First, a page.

For almost a year now, prominent Russian artists and athletes have been banned from plying their trades internationally as part of the global response to Putin’s invasion. Within days of the outbreak of war, Russian national delegations were clipped from events ranging from the FIFA World Cup and the Olympic Games to the Eurovision Song Contest and the Cannes Film Festival.
At the same time, prominent Russian artists, such as Metropolitan Opera star soprano Anna Netrebko or Berlin Philharmonic conductor Valery Gergiev, lost their jobs after declining to explicitly distance themselves from Putin. The Bolshoi ballet, meanwhile, was bounced from a summer gig at the Royal Opera House in London.
Even the dead weren’t spared. Nutcracker composer Tchaikovsky was canceled in Cardiff, while avant-gardists, including Malevich and Kandinsky, were axed in Amsterdam.
With the war about to enter its second year, many of these bans remain in place.
“Everyone is on the side of supporting Ukraine,” said legendary soprano Renée Fleming, who shared her thoughts with GZERO during the Davos World Economic Forum. But at the same time Fleming recognized the costs for Russian artists who have lost opportunities.
“I feel sympathetic towards many of them,” she said, “because they have families at home. I do think it's been a sad thing, and certainly young Russian artists who've been caught in the crosshairs, who happened to already be studying in the US or who are already playing. We hope to keep supporting them and making sure that everybody gets a chance.”
(Check out our full, wide-ranging interview with Fleming here.)
So, should Russian artists and athletes continue to pay the price for Putin’s war? While banning official delegations of the Russian government seems fair enough, the murkier question is whether individual Russian performers and athletes should be held responsible as well.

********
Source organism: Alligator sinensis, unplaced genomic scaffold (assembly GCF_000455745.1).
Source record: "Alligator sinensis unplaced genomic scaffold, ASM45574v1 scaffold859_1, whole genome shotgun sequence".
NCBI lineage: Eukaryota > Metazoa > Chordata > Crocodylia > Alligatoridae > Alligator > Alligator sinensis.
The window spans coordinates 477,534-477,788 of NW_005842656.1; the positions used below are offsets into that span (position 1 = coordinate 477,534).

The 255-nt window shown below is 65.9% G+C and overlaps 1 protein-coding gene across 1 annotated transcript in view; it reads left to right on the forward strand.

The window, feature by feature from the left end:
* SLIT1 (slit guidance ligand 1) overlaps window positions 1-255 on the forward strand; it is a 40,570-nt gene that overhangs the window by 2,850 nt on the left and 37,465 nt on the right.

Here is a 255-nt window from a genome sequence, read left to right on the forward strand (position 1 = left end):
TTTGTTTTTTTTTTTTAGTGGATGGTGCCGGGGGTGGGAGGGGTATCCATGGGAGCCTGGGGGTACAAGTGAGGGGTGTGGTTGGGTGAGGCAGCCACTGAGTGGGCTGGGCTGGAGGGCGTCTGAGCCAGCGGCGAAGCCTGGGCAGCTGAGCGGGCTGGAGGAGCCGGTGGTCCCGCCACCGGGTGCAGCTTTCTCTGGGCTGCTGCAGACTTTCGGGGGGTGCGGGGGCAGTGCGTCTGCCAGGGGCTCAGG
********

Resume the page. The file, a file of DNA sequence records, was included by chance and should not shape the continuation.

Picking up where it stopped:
The argument in favor says: Yes, it’s a moral duty to oppose destructive and unprovoked wars like this, even more so when they’re waged by people who govern in our names. This is as true of a singer or skater as it is of a plumber or a programmer, and people with larger platforms have an even greater moral obligation to use them for good. As prominent Russian-German pianist Igor Levit put it in an Instagram post early in the war: “Being a musician does not free you from being a citizen, from taking responsibility, from being a grown-up.”
The argument against says: No, forcing Russian passport-holders to take political positions as a condition of employment is a curiously undemocratic way to show support for Ukraine. After all, Russia has created its own blacklists of anti-war performers – do we really want to mirror that? What’s more, in a regime like Putin’s, where prominent dissidents can be jailed or worse, openly opposing the war or criticizing Putin might carry a high price not only for artists and athletes themselves, but for their families at home in Russia.
The standards aren’t consistent, of course. Wimbledon banned Russian tennis players altogether. The US and Australian Opens, meanwhile, permitted them to play if they arrived under a “neutral flag.” The Met in New York cut ties with Anna Netrebko despite her condemnation of the war (they said she had to “truly and completely disassociate herself from Putin over the long-term” in order to get her job back), but she’s still booked solid in Vienna, Milan, and Hong Kong. NHL superstar Alexander Ovechkin, meanwhile, continues to chase the all-time record for goals with the Washington Capitals, while using a photo of himself with Putin as his Instagram profile pic. In sum, as always, it’s complicated: What do you think? Let us know here. We’ll gladly reprint a few of the best answers — please be sure to include your name as you’d like it to appear, and where you’re writing from.